Vignetting is present in modest form at all focal lengths wide open. By modest, I mean perhaps a half stop average at the edges. As with many Nikkors, this is slightly biased upwards in the frame (i.e. the two bottom corners have a bigger darkness area than the top). Not enough vignetting to worry about, though. 

Chromatic aberration is present and visible. All the FX Nikon bodies can correct this in JPEGs, though I can see some combinations of aperture and focal length where there's still some CA present (typically smaller apertures at long focal lengths, which is a bit unusual). 

Linear distortion is still relatively low across the focal range, though a bit higher at longer focal lengths than shorter. The tendency is towards pin cushion.

Overall — The new version of this lens is a real winner. Virtually everything has been improved, and in many ways the old lens was a good performer to start with. 

I would have to say that Nikon has provided pretty much what everyone asked for: add AF-S focus performance, update the VR, and improve the optics (especially at 400mm). I actually have a hard time imagining better optical performance from a lens of this type. 80-400mm is 5x, and generally once you get beyond 2-3x in focal range, it's extremely difficult to keep performance high and within a narrow margin from edge to edge. Yet, Nikon has done almost exactly that with this lens. The vignetting and distortion improvements are also nice additions. It's really only chromatic aberration that didn't get totally under control in this redesign. Still the CA is mostly correctable, so I don't much fret over that. Bottom line: an excellent remake when performance is considered solely on its own.

Final Words

You get what you pay for, apparently. For US$1700 or so, you can have the older lens, which was a pretty decent lens, but lacking focus performance and a little soft at 400mm. For US$2700 of so, you can get the new version, which improves upon most everything optically and gives you the AF-S focus performance needed for tracking moving subjects. A US$1000 bump (60% increase) is a big one, obviously, and that has to come into account when considering this lens. 

But let's be realistic. If you're using a modern high-end DSLR (24mp+), the older version just doesn't cut it any more. Beyond the focus performance, the older version tended to fall apart above 300mm, and it had higher levels of chromatic aberration, as well. The reason to buy an 80-400mm over the 70-300mm tends to be 400mm anyway, so if the lens isn't performing great at 400mm, it's not pulling its weight. 

I'm happy to say the new lens has little to complain about. About the only weakness is once again the tripod collar. 

The real issue for most people in evaluating this lens is price and light. What do I mean by that? Well, f/5.6 at 400mm makes this mostly a bright light lens. Sunny 16 exposure says f/16 at 1/ISO, so in sun we can be at 1/800 at f/5.6 at ISO 100. Nothing wrong with that. It's at the edge of day or in deep shade that we find that we have to start bumping ISO up considerably to keep our shutter speeds up.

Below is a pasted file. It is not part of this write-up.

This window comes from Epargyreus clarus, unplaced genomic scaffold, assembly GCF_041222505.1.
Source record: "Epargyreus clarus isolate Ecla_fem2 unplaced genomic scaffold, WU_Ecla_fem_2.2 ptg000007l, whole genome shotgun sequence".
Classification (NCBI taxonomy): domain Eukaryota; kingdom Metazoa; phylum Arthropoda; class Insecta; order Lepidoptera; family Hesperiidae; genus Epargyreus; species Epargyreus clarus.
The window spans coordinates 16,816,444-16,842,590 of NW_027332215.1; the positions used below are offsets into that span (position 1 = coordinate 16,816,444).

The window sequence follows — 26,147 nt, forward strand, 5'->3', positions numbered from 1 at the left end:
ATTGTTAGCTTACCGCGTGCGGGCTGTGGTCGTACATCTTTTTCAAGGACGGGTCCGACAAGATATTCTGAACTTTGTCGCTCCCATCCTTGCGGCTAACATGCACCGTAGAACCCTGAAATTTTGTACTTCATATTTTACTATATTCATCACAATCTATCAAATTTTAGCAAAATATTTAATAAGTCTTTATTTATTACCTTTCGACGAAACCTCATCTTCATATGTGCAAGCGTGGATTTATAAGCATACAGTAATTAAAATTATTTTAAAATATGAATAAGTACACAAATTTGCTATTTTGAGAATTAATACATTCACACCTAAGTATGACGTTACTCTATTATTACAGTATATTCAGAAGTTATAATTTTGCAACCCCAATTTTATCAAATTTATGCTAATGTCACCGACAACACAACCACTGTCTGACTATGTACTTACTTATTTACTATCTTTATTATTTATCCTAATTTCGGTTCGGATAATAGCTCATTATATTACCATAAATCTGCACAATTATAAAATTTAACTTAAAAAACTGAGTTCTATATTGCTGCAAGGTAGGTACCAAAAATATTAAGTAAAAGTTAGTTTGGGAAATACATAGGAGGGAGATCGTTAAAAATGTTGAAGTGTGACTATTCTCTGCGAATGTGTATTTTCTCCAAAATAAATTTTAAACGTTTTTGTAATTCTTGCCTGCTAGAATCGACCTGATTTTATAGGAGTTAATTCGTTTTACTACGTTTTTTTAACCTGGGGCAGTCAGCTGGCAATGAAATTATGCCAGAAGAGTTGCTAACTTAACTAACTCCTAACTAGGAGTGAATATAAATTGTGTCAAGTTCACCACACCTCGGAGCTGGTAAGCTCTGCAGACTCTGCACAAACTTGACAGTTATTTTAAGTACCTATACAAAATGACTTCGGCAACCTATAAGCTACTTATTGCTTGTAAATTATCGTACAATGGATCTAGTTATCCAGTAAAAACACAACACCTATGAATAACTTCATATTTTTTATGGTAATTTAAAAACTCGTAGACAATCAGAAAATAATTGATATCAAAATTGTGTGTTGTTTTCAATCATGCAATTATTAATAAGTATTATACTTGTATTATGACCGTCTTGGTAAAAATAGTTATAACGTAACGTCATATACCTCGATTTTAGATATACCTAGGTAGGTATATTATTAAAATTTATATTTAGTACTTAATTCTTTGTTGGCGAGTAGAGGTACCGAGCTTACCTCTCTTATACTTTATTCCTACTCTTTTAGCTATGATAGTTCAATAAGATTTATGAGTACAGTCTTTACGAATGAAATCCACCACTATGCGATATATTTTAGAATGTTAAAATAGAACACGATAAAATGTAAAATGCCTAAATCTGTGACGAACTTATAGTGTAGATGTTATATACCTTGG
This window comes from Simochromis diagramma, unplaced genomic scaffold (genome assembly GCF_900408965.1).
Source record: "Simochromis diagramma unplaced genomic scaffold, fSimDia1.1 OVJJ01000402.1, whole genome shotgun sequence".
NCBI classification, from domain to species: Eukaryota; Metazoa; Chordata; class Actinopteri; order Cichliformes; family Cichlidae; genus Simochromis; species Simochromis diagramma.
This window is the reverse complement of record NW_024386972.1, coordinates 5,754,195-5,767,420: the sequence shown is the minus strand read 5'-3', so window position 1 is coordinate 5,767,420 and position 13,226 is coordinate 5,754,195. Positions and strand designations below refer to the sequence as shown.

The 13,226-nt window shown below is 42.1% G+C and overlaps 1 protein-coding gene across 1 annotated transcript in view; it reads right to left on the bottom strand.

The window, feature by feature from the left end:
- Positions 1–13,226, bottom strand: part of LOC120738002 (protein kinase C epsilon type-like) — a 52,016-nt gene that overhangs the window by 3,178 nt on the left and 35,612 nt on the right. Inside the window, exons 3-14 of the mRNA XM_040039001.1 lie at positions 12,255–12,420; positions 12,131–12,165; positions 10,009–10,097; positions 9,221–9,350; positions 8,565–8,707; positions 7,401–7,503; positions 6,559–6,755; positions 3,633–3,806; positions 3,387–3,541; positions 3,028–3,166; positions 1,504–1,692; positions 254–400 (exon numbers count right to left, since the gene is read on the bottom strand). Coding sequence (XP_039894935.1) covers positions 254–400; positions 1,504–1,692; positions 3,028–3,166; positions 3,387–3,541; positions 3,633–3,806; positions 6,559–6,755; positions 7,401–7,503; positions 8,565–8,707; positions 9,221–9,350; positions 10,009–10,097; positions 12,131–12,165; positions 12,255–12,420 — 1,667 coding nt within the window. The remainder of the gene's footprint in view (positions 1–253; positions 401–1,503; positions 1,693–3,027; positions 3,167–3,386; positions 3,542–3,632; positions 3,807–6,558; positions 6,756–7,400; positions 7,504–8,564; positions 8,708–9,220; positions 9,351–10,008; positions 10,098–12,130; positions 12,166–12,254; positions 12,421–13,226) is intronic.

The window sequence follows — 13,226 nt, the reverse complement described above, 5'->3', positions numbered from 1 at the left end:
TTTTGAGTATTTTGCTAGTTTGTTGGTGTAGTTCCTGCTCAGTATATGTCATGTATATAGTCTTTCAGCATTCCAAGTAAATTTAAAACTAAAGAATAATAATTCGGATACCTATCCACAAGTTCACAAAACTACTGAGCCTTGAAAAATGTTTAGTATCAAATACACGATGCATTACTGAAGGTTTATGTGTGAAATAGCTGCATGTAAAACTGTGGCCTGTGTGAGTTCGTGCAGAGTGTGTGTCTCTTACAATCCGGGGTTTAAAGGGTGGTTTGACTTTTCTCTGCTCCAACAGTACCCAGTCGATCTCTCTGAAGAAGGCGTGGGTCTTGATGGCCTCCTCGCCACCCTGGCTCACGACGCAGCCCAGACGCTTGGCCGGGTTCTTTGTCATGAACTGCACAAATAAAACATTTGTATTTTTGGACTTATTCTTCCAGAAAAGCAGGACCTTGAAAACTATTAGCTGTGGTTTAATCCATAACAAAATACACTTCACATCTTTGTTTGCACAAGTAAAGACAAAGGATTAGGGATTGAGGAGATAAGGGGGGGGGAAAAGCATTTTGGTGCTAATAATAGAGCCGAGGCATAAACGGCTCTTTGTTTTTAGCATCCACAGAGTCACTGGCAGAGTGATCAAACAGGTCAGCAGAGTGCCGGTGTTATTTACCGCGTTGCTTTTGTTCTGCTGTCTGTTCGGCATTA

So the price/light equation is something like this: the 200-400mm is a stop faster and rents for about US$40/day with week or longer rentals. We can rent one for about 10 weeks before we get to the price of the new 80-400mm. So how often do you really need 400mm, and how often is that in low enough light that you could use another stop of light? For many I'd say that renting the 200-400mm might be the financially smart decision. But if you've got US$2700 burning a hole in your wallet, I'm not going to fault you for buying the new 80-400mm. It's a fine lens.

Common questions: many who've read the review ask one of two questions: is the 80-400mm better than a 70-200mm with a teleconverter, and how are teleconverters on the 80-400mm? The answer to the first is that the 80-400mm at 400mm f/5.6 is better than the 70-200mm f/2.8 with a TC-20EIII at 400mm f/5.6. Definitely better at f/8. While everyone wants a "cheaper" solution, you get what you pay for. If 400mm is important to you, you need a lens that's designed for that use that performs well, period. 

As to the second question, the only teleconverter you can use on the 80-400mm is the TC-14E, and really only on the most recent bodies (D7100, D600, D800, D4), which support autofocus at f/8. You're at the margin with focus even with those cameras, and I detect some variability to the focus performance that wasn't quite there at 400mm f/5.6, even on the bodies that only accept f/5.6 for autofocus. Since you're using 560mm (with the TC) usually for distant things, even a small focus error can impair your results. I'd say that the owners of those cameras (D7100, D600, D800, D4) would pretty much always be better off selecting a crop setting on the camera instead of adding the TC-14E. 

A teleconverter is a convenience for which a price is always paid. See the teleconverter FAQ for more.

Recommended (2015 to present) (Note: older D version no longer recommended)